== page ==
Three aspects that are also useful to understand when building a mobile or web app are, firstly understanding backend languages such as Python or Ruby as this will control how your app works. Secondly, you will also have to understand the front end tools available, that is, HTML, CSS and JavaScript for web and native toolsets available for Android and IOS to get the look and feel of your web app right. And finally, you’ll need to understand DevOps – Github and Jenkins for example – to deploy a web app and rules for deploying your app on the App Store and Google Play Store. With this out of the way, it is important that you define your app. It is not a Swiss army knife and cannot do everything so it’s vital that you define the features of your app. 

3. Mobile apps vs web apps – a comparison     

Mobile app Web app
Platform Mobile apps can be specific to one or multiple platforms; have access to device. features and offer a good user experience. Accessible irrespective of the device or operating system; don’t require downloading or installing to use. Offer the same features and functionality on mobile and desktop browsers.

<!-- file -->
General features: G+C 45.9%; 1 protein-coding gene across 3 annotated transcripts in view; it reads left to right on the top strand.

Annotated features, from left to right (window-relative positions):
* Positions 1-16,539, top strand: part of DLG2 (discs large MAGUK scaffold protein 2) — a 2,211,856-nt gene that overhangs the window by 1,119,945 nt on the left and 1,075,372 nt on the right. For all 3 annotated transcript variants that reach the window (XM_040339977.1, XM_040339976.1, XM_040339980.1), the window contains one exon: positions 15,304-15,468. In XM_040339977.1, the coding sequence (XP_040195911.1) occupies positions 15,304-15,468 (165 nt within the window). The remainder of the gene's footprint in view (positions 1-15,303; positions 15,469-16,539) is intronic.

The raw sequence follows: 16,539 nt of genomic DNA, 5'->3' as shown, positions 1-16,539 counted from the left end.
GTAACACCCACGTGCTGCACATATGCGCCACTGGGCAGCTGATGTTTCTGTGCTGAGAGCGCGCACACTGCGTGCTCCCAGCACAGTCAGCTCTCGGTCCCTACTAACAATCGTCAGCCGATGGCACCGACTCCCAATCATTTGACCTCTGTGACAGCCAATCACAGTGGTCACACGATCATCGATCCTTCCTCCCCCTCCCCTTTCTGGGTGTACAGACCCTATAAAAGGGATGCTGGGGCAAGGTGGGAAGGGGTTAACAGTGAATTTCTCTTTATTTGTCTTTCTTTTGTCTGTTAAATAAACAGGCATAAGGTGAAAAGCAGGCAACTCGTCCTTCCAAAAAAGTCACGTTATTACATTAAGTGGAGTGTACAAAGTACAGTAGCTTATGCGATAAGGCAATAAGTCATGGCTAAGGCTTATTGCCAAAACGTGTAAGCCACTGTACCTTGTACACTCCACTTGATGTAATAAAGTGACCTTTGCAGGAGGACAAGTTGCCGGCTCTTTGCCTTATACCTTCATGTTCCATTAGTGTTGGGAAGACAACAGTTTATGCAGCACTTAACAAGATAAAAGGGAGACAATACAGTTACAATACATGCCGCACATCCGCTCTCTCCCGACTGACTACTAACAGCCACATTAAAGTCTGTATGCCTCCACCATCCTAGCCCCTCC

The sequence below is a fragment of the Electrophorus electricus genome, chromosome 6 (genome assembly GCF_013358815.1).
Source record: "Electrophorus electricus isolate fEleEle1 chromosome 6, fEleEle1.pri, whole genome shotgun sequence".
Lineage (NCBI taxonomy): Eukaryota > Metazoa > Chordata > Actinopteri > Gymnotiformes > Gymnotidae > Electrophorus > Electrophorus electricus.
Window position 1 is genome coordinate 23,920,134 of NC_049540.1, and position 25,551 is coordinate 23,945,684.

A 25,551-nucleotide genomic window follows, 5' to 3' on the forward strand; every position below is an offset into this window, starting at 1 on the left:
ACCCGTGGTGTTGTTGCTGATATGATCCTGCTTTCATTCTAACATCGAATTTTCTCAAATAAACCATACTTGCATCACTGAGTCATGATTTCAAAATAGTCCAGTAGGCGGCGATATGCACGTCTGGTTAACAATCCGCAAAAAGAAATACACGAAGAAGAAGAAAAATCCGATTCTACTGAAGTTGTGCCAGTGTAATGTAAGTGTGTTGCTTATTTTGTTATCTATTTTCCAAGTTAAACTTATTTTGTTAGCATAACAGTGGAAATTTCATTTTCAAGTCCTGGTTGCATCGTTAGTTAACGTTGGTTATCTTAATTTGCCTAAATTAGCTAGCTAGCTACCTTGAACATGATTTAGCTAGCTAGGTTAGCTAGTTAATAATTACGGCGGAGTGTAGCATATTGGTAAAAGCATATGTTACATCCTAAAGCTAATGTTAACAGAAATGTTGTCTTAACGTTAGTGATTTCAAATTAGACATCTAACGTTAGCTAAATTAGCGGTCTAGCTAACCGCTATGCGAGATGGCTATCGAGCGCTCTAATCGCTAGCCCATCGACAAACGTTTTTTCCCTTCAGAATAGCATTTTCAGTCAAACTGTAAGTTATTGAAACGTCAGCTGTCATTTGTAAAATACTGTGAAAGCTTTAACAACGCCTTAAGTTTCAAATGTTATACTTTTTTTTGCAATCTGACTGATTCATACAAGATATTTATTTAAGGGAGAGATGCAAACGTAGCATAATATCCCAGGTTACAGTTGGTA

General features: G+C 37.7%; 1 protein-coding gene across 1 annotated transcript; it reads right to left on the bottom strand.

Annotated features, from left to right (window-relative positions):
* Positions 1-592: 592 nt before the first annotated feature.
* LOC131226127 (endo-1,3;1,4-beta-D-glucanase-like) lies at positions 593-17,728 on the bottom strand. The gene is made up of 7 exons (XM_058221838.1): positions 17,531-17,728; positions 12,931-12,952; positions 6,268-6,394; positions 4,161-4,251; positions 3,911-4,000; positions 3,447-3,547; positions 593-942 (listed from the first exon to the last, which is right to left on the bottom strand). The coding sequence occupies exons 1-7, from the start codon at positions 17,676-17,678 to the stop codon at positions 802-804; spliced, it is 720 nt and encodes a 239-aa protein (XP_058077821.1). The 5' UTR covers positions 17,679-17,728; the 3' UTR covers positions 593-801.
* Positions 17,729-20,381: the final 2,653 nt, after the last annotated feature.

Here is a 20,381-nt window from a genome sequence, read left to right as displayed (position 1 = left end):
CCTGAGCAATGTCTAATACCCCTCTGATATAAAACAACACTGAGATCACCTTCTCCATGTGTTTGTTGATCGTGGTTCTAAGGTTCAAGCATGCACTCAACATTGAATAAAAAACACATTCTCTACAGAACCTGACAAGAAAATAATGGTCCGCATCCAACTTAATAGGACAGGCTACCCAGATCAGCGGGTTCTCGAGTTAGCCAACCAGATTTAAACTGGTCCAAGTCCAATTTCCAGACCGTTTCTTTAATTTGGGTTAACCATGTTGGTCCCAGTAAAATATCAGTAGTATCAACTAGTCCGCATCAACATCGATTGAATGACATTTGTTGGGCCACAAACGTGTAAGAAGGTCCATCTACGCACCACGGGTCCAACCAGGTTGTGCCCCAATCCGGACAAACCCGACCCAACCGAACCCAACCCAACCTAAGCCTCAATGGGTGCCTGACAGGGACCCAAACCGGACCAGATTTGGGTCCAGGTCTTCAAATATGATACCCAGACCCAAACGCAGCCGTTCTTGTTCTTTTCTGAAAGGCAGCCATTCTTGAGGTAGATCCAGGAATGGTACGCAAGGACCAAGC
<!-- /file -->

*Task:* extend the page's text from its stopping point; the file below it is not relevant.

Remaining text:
Development Use platform-specific languages for coding. Utilise web programming languages, namely HTML5, JavaScript, and CSS3.
User interface Follow specific UI requirements of each platform. Flexible UI for their web apps that are compatible with multiple devices.
Accessibility Developed for complete compatibility with the users’ devices. Accessed through a browser; capable of serving users on a wide range of devices across all operating systems.
Cost of development Requires investment in the form of specialised skills.  Web app development is generally a more cost-effective option (yet very dependent on the feature specifications).

4. Considerations for choosing between developing a web app or mobile app 

Native and web apps both have their own unique advantages and disadvantages. As much as you need to become familiar with these, you have to first identify the parameters within which you will be working. Let’s take a look at some of the considerations for choosing the type of app: 

  • Are the majority of users going to use the app from their desktop computers or mobile phones?
  • When do you plan to launch the app — will the timeline be tight or flexible?
  • What features do you intend to include – will the app use the device’s native features? 
  • Budget – is your budget restricted or can it accommodate a full range of development options? 
  • Do you have sufficient development resources and if not, can you outsource some of the work? 
  • What is the goal of your app? The goal will determine whether you’re building a mobile or a web app. 
  • Always remember to keep your users front and centre in your planning to ensure you make the most effective decisions. 

Bringing an application to life can be overwhelming and costly if not approached correctly. If you have an idea for an application but are unsure whether to pursue the development of a native mobile app or a web app, please reach out to our team and we will gladly assist.

Richard Barry
Richard Barry
Chief Innovation Officer at Polymorph